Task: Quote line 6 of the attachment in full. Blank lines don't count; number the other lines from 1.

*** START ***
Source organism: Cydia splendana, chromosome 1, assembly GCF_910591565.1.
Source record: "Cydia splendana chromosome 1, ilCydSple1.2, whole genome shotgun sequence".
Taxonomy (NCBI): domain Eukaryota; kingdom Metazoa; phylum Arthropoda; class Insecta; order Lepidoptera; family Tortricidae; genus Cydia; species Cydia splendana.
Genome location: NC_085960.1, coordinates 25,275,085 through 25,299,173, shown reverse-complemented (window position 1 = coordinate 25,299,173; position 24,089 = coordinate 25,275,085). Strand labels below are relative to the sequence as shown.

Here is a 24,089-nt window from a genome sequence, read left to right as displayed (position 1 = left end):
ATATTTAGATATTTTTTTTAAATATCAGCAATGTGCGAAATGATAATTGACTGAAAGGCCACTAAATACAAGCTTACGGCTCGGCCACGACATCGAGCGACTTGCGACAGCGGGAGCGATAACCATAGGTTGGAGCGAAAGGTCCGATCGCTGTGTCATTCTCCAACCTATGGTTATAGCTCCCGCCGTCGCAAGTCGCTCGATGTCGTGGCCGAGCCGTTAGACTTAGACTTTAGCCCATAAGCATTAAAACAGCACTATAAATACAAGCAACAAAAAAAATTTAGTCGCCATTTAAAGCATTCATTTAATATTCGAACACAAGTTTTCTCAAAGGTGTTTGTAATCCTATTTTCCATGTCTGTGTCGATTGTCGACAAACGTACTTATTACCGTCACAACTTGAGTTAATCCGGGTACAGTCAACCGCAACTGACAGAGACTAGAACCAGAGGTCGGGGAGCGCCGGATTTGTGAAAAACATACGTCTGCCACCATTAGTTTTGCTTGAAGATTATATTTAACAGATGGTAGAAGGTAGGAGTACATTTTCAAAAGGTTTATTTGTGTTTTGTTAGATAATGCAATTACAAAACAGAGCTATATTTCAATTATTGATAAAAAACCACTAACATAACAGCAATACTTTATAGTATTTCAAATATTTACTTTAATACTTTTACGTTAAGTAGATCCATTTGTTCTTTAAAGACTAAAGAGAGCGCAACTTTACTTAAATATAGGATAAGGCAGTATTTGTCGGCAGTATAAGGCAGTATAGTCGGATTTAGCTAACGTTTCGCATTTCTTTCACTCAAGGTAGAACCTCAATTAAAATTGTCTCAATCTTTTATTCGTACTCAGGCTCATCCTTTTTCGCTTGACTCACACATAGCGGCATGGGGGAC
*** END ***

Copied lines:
ATATTTAGATATTTTTTTTAAATATCAGCAATGTGCGAAATGATAATTGACTGAAAGGCCACTAAATACAAGCTTACGGCTCGGCCACGACATCGAGCGACTTGCGACAGCGGGAGCGATAACCATAGGTTGGAGCGAAAGGTCCGATCGCTGTGTCATTCTCCAACCTATGGTTATAGCTCCCGCCGTCGCAAGTCGCTCGATGTCGTGGCCGAGCCGTTAGACTTAGACTTTAGCCCATAAGCATTAAAACAGCACTATAAATACAAGCAACAAAAAAAATTTAGTCGCCATTTAAAGCATTCATTTAATATTCGAACACAAGTTTTCTCAAAGGTGTTTGTAATCCTATTTTCCATGTCTGTGTCGATTGTCGACAAACGTACTTATTACCGTCACAACTTGAGTTAATCCGGGTACAGTCAACCGCAACTGACAGAGACTAGAACCAGAGGTCGGGGAGCGCCGGATTTGTGAAAAACATACGTCTGCCACCATTAGTTTTGCTTGAAGATTATATTTAACAGATGGTAGAAGGTAGGAGTACATTTTCAAAAGGTTTATTTGTGTTTTGTTAGATAATGCAATTACAAAACAGAGCTATATTTCAATTATTGATAAAAAACCACTAACATAACAGCAATACTTTATAGTATTTCAAATATTTACTTTAATACTTTTACGTTAAGTAGATCCATTTGTTCTTTAAAGACTAAAGAGAGCGCAACTTTACTTAAATATAGGATAAGGCAGTATTTGTCGGCAGTATAAGGCAGTATAGTCGGATTTAGCTAACGTTTCGCATTTCTTTCACTCAAGGTAGAACCTCAATTAAAATTGTCTCAATCTTTTATTCGTACTCAGGCTCATCCTTTTTCGCTTGACTCACACATAGCGGCATGGGGGAC